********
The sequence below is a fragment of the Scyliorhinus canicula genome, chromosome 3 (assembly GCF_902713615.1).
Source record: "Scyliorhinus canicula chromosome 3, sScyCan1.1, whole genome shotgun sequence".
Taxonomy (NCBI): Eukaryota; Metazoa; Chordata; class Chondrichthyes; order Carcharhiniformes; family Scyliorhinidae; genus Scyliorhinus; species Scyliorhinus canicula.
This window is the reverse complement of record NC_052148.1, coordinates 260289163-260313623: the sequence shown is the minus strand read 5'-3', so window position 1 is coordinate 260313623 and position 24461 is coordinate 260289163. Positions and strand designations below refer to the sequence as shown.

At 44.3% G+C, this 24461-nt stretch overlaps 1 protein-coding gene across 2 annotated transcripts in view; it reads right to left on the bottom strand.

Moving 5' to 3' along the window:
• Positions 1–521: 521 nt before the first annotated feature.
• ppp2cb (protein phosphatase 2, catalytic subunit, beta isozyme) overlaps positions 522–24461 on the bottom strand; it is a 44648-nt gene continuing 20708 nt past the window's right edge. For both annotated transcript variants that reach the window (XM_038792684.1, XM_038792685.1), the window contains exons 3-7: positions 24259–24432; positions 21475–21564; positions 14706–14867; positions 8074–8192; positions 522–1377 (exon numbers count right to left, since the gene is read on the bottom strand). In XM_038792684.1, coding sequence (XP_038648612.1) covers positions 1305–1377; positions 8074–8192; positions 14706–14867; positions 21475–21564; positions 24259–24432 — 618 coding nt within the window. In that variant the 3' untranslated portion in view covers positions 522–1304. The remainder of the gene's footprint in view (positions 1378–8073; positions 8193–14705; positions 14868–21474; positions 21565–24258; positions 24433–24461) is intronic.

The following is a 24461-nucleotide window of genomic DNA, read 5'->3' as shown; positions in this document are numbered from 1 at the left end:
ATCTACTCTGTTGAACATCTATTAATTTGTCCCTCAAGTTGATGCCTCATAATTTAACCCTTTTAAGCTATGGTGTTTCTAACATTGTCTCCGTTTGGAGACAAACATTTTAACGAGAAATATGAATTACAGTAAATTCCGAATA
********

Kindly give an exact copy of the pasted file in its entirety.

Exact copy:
The sequence below is a fragment of the Scyliorhinus canicula genome, chromosome 3 (assembly GCF_902713615.1).
Source record: "Scyliorhinus canicula chromosome 3, sScyCan1.1, whole genome shotgun sequence".
Taxonomy (NCBI): Eukaryota; Metazoa; Chordata; class Chondrichthyes; order Carcharhiniformes; family Scyliorhinidae; genus Scyliorhinus; species Scyliorhinus canicula.
This window is the reverse complement of record NC_052148.1, coordinates 260289163-260313623: the sequence shown is the minus strand read 5'-3', so window position 1 is coordinate 260313623 and position 24461 is coordinate 260289163. Positions and strand designations below refer to the sequence as shown.

At 44.3% G+C, this 24461-nt stretch overlaps 1 protein-coding gene across 2 annotated transcripts in view; it reads right to left on the bottom strand.

Moving 5' to 3' along the window:
• Positions 1–521: 521 nt before the first annotated feature.
• ppp2cb (protein phosphatase 2, catalytic subunit, beta isozyme) overlaps positions 522–24461 on the bottom strand; it is a 44648-nt gene continuing 20708 nt past the window's right edge. For both annotated transcript variants that reach the window (XM_038792684.1, XM_038792685.1), the window contains exons 3-7: positions 24259–24432; positions 21475–21564; positions 14706–14867; positions 8074–8192; positions 522–1377 (exon numbers count right to left, since the gene is read on the bottom strand). In XM_038792684.1, coding sequence (XP_038648612.1) covers positions 1305–1377; positions 8074–8192; positions 14706–14867; positions 21475–21564; positions 24259–24432 — 618 coding nt within the window. In that variant the 3' untranslated portion in view covers positions 522–1304. The remainder of the gene's footprint in view (positions 1378–8073; positions 8193–14705; positions 14868–21474; positions 21565–24258; positions 24433–24461) is intronic.

The following is a 24461-nucleotide window of genomic DNA, read 5'->3' as shown; positions in this document are numbered from 1 at the left end:
ATCTACTCTGTTGAACATCTATTAATTTGTCCCTCAAGTTGATGCCTCATAATTTAACCCTTTTAAGCTATGGTGTTTCTAACATTGTCTCCGTTTGGAGACAAACATTTTAACGAGAAATATGAATTACAGTAAATTCCGAATA